Waka Kotahi NZ Transport Agency is urging motorists to adjust their travel plans and usual patterns to avoid significant
disruption caused by the closure of four lanes on the Auckland Harbour Bridge.
Congestion remains heavy on both the Auckland Harbour Bridge, surrounding state highways and local roads following
yesterday’s incident where two trucks were blown over causing significant damage to the bridge.
Waka Kotahi is focussed on doing everything possible to re-open the centre lanes of the Harbour Bridge as quickly as
possible however they will potentially remain closed for a number of weeks.
Bridge engineers are working on options for a temporary and more permanent solution to the damage that has been caused.
This work is ongoing and will take time.
“Overnight investigations revealed the impact has damaged a load-bearing upright strut of the bridge overarch” says Waka
Kotahi Senior Journey Manager Neil Walker.
“The upright strut is fixed to the bridge top and bottom with a series of bolts. These bolts have sheared off and left
the strut detached at the bottom. The strut is bent and twisted at the point it was hit.”
The damaged strut is important to the structure of the bridge as it helps support its weight. Bridge engineers are
assessing how to repair or replace the strut, while also checking if other struts were damaged, given they’ve had
additional load transferred to them. The sheared end of the damaged strut has been temporarily bolted back on to the
Repair work may not be visible on the bridge deck and will involve manufacturing the bridge parts off-site.
While the damaged component of the structure is important, there is no risk to the structural integrity or overall
safety of the Harbour Bridge.
All four centre lanes remain closed and customers are urged to avoid unnecessary travel and use the Western Ring Route
via SH16, SH18 and SH20 as an alternative to the Harbour Bridge. While the Western Ring Route was carefully planned and
constructed to be used as an alternative to the Harbour Bridge, especially for trucks and heavy vehicles, it will now
also experience congestion and delays with the additional traffic volumes that would have been on the Harbour Bridge.
That means people who do have to travel should allow plenty of time for their journeys on both routes. Waka Kotahi
recommends customers consider working from home where possible from Monday. If they do need to travel into and out of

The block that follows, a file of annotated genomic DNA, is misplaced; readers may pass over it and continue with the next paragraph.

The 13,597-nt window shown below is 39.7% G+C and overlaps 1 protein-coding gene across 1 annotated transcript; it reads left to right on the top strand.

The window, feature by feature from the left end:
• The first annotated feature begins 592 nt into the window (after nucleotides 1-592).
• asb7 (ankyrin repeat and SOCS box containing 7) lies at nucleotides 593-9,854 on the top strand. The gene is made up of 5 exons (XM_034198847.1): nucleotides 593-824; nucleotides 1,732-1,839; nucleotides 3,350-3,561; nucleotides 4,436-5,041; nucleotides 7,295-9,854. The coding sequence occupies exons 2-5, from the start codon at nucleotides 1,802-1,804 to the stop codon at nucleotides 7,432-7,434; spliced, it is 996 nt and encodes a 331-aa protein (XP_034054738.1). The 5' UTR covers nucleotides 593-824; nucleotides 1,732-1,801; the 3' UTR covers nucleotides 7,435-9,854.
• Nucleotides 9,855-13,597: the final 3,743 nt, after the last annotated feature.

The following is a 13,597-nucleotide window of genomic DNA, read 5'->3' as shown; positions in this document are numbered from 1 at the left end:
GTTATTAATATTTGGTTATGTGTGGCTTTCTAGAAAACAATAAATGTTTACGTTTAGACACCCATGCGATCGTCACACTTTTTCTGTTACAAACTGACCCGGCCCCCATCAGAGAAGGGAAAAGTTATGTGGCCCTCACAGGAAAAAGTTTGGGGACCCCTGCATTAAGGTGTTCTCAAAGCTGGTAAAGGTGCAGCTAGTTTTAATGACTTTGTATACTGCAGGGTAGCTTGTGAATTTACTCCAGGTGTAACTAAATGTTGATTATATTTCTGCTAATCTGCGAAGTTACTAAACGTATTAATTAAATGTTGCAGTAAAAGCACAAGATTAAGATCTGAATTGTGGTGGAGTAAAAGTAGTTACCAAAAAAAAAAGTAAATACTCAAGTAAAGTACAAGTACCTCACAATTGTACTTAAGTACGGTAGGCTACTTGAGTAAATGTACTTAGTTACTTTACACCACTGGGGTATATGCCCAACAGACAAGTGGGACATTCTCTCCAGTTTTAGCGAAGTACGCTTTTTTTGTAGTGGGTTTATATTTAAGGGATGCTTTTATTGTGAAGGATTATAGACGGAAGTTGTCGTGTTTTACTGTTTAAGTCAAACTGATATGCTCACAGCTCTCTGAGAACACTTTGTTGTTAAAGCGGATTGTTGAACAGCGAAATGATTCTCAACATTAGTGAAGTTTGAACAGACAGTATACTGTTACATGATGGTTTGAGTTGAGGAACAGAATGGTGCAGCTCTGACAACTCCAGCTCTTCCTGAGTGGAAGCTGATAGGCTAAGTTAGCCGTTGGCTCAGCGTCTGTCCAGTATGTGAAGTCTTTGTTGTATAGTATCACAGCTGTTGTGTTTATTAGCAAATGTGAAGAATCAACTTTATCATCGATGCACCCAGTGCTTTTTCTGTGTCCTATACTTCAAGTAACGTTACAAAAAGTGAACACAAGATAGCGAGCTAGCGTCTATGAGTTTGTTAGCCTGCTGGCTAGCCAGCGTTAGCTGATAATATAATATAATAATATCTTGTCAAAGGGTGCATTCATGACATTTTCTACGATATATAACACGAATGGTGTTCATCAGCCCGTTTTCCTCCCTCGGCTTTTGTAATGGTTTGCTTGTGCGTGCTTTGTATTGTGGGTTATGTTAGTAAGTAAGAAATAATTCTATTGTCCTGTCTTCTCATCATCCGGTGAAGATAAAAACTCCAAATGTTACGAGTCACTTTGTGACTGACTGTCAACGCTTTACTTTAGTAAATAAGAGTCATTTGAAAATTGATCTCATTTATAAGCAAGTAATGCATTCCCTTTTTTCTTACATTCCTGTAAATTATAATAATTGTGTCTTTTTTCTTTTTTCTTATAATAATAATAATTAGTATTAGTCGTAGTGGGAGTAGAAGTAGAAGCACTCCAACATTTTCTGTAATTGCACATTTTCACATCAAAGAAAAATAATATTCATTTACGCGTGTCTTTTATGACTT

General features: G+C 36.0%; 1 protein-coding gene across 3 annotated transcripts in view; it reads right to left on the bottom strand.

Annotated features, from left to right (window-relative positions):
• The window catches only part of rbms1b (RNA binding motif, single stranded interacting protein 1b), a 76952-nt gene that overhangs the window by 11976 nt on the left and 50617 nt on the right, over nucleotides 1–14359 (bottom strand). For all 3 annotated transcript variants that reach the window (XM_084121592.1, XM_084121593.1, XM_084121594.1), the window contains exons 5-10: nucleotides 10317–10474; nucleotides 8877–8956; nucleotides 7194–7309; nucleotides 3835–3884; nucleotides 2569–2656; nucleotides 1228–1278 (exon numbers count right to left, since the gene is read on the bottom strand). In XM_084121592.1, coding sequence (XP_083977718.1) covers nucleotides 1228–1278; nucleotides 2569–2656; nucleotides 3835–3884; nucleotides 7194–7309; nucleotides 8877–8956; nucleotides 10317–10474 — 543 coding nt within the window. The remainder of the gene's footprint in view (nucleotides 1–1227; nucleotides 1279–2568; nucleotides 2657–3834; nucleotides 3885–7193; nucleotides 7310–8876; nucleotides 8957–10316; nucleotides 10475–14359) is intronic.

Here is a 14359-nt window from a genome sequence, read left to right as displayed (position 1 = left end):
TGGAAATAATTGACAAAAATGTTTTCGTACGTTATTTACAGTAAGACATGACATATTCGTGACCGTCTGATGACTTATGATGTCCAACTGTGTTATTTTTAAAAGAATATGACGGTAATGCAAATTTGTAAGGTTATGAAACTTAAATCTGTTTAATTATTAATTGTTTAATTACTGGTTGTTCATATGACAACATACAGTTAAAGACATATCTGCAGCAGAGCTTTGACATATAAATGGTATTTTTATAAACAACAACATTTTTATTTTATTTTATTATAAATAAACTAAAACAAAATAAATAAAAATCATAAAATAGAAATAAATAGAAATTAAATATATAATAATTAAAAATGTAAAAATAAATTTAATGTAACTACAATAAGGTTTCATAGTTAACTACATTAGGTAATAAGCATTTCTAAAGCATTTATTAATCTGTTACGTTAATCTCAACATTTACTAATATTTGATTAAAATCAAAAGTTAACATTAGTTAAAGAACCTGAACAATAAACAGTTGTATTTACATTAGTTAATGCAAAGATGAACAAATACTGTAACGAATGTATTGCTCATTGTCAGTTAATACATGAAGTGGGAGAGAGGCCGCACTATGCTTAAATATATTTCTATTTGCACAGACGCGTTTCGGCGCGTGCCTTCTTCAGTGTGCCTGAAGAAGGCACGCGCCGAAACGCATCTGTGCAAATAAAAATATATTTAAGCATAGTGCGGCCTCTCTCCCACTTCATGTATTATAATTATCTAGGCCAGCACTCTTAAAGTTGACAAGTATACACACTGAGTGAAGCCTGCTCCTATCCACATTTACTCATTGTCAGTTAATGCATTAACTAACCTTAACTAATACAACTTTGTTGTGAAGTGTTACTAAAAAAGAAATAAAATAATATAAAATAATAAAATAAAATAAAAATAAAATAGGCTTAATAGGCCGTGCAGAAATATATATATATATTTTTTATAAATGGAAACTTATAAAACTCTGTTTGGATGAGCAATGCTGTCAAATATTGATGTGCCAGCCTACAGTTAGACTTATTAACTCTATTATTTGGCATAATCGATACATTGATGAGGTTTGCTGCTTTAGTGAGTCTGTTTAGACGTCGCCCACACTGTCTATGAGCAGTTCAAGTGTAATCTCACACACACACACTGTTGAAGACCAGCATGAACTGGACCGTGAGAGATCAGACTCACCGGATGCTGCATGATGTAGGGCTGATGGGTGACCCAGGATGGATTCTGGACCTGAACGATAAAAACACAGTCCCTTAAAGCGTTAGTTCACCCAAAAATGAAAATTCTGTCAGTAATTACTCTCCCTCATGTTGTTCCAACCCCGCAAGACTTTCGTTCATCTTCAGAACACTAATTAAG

the CBD, they consider alternative travel options, such as taking public transport.
The Northern Busway will be operating and buses are safe to use the clip on lanes, however buses will be delayed as they
join the queues to cross the bridge, so passengers should plan ahead and allow extra time for their journey.
Yesterday, a truck carrying a shipping container was blown sideways by sudden wind gusts up to 127 kph and hit the
bridge superstructure. The truck righted itself and carried on. At about the same time, a northbound truck was blown by
wind gusts across two lanes and toppled over the moveable lane barrier and became stuck.
The north and southbound clip-on lanes remain open and are safe to use as they have their own supporting structure,
however traffic is still backed up and long delays are expected throughout the weekend and into next week.
“We understand the economic significance of the Auckland Harbour Bridge to help support the movement of people and
freight within the region and throughout the rest of New Zealand”.
On average, more than 170,000 vehicles cross the Auckland Harbour Bridge on weekdays, with the configuration of the
eight lanes changed four times a day to adjust to peak time traffic flows.
Waka Kotahi understands the inconvenience and disruption the closure of lanes is having on motorists and thanks them for
their ongoing patience. We’re working to ensure the bridge can be back in operation as quickly as possible.The bridge strut bent out of shape after being hit by a truck on the Auckland Harbour BridgeThe bracket where the bridge truss has been sheared away, breaking the bolts holding it in place